T. W. Rhys Davids encouraged, his then pupil, Caroline to pursue Buddhist studies and do research about Buddhist psychology and the place of women in Buddhism. Thus, among her first works were a translation of the Dhamma Sangani, a text from the Theravāda Abhidhamma Piṭaka, which she published under the title A Buddhist manual of psychological ethics: Being a translation, now made for the first time, from the original Pali, of the first book in the Abhidhamma Piṭaka, entitled: Dhamma-sangaṇi (Compendium of States or Phenomena) (1900); a second early translation was that of the Therīgāthā, a canonical work of verses traditionally ascribed to early Buddhist nuns (under the title Psalms of the Sisters ).
Rhys Davids held two academic positions: Lecturer in Indian Philosophy at Manchester University (1910-1913); and Lecturer in the History of Buddhism at the School of Oriental Studies, later renamed the School of Oriental and African Studies (1918-1933). While teaching, she simultaneously acted as the Honorary Secretary of the Pali Text Society which had been started by her husband to transcribe and translate Pāli Buddhist texts in 1881. She held that position from 1907 until her husband's death in 1922; the following year, she took his place as President of the Society.
Her translations of Pāli texts were at times idiosyncratic, but her contribution as editor, translator, and interpreter of Buddhist texts was considerable. She was one of the first scholars to translate Abhidhamma texts, known for their complexity and difficult use of technical language. She also translated large portions of the Sutta Piṭaka, or edited and supervised the translations of other PTS scholars. Beyond this, she also wrote numerous articles and popular books on Buddhism; it is probably in these manuals and journal articles where her controversial volte-face towards several key points of Theravāda doctrine can first be seen.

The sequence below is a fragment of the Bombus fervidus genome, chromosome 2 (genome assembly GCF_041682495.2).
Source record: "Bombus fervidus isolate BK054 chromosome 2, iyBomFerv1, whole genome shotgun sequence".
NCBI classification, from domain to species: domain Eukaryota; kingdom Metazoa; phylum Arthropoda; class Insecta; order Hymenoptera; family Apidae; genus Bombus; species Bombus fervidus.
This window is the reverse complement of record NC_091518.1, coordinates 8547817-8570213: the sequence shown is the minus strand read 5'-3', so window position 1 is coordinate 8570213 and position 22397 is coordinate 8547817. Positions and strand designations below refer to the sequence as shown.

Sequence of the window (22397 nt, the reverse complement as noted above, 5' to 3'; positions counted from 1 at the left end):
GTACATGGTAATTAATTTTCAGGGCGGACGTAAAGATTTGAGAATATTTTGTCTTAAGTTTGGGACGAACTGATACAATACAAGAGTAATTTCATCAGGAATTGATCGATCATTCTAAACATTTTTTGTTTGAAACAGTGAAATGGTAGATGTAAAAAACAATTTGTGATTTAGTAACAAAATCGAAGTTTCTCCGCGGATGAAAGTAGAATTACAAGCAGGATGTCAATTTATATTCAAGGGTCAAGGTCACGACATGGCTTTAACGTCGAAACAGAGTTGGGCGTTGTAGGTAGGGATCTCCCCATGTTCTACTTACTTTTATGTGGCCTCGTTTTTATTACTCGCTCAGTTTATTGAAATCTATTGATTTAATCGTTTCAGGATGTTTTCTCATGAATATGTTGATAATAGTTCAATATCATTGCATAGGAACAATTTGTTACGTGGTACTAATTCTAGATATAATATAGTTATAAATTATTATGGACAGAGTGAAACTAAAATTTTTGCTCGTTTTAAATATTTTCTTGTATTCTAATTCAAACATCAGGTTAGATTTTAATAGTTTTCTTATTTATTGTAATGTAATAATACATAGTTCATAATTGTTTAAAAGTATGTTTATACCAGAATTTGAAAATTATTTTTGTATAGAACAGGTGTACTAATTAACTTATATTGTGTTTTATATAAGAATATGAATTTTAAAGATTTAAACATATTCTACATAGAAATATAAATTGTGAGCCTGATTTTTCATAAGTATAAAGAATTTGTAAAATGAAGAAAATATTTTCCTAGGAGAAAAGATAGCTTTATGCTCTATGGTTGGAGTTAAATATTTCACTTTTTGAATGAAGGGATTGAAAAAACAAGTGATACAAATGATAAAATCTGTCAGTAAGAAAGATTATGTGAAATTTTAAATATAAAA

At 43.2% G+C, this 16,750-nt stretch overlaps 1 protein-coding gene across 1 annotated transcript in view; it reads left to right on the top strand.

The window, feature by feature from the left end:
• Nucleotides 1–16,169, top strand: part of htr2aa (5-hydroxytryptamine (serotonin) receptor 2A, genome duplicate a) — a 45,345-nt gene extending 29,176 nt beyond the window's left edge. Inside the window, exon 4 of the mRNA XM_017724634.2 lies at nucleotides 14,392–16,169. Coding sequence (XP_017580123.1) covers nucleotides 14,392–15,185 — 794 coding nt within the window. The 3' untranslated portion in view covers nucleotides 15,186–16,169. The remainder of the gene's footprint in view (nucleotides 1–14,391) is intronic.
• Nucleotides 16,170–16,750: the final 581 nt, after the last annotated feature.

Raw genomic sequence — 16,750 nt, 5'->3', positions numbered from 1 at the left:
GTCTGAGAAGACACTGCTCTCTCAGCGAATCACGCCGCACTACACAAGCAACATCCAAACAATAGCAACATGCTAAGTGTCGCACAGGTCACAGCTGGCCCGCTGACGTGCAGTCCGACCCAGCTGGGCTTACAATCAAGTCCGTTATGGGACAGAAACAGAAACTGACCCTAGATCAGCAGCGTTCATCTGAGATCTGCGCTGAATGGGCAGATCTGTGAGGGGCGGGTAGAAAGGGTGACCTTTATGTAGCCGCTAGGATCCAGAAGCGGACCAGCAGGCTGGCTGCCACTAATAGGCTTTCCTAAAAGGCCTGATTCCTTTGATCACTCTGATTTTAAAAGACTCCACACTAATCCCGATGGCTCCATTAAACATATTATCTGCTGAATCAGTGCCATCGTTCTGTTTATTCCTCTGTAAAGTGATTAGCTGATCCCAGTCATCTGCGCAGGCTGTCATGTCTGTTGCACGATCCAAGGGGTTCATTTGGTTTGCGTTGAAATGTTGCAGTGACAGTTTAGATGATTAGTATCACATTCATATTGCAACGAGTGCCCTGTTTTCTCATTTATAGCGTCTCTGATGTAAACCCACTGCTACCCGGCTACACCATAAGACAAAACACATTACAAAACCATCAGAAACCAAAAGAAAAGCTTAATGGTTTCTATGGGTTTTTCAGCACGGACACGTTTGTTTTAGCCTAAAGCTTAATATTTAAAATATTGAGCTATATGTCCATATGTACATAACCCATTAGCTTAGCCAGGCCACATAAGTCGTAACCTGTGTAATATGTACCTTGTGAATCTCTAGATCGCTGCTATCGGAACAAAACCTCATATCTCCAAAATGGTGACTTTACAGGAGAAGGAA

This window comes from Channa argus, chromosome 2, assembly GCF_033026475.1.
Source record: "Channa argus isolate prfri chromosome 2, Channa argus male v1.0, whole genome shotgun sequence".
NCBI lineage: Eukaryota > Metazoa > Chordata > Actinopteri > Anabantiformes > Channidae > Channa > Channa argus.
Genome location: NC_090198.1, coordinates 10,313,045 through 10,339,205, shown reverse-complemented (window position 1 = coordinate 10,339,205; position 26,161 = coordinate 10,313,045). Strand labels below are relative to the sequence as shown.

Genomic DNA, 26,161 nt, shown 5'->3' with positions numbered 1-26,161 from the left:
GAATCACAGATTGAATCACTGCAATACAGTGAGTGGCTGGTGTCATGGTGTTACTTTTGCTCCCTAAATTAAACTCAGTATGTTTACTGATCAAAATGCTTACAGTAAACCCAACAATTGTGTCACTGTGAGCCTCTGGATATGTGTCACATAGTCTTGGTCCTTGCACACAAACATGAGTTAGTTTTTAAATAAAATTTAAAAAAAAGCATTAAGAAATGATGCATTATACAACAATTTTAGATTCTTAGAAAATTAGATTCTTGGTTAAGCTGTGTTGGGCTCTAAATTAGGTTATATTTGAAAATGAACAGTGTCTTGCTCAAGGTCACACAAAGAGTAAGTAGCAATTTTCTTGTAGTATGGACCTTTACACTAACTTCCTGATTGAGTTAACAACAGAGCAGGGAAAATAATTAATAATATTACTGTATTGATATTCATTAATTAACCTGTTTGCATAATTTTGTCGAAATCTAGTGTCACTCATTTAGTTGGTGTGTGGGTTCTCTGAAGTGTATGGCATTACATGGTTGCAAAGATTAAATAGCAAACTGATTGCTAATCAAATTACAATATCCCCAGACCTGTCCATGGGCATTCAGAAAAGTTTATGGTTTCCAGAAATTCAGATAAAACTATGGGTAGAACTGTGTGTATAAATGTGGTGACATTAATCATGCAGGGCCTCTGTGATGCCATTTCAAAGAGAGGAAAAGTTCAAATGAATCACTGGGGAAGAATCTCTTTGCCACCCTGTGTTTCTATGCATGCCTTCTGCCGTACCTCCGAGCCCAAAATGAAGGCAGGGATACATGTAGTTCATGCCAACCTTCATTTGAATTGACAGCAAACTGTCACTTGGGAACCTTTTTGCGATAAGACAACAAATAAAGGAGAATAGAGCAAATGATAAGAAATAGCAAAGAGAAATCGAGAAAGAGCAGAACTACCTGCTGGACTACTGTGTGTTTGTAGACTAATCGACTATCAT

After the death of her son in 1917 and her husband in 1922, Rhys Davids turned Spiritualism and possibly by Theosophy. She seems to have had little actual interaction with Theosophical groups until very late in her career, and can even be seen to criticize Theosophical belief in some works. She became particularly involved in various forms of psychic communication with the dead, first attempting to reach her dead son through seances and then through automatic writing. She later claimed to have developed clairaudience, as well as the ability to pass into the next world when dreaming. She kept extensive notebooks of automatic writing, along with notes on the afterlife and diaries detailing her experiences, which are held by the University of London.
Although earlier in her career she accepted more mainstream beliefs about Buddhist teachings, later in life she rejected the concept of anatta as an "original" Buddhist teaching. She appears to have influenced several of her students in this direction, including A. K. Coomaraswamy, F. L. Woodward, and I. B. Horner.
Caroline Augusta Foley married Thomas William Rhys Davids in 1894. They had three children: Vivien Brynhild Caroline Foley Rhys Davids (1895-1978), Arthur Rhys Davids (1897-1917), and Nesta Enid (1900-1973).
Vivien won the Clara Evelyn Mordan Scholarship to St Hugh's College, Oxford in 1915, later serving as a Surrey County Councillor, and receiving an MBE in 1973. Arthur was a gifted scholar and a decorated World War I fighter ace, but was killed in action in 1917. Neither Vivien nor Nesta married or had children.
Rhys Davids died suddenly in Chipstead, Surrey on 26 June 1942. She was 84.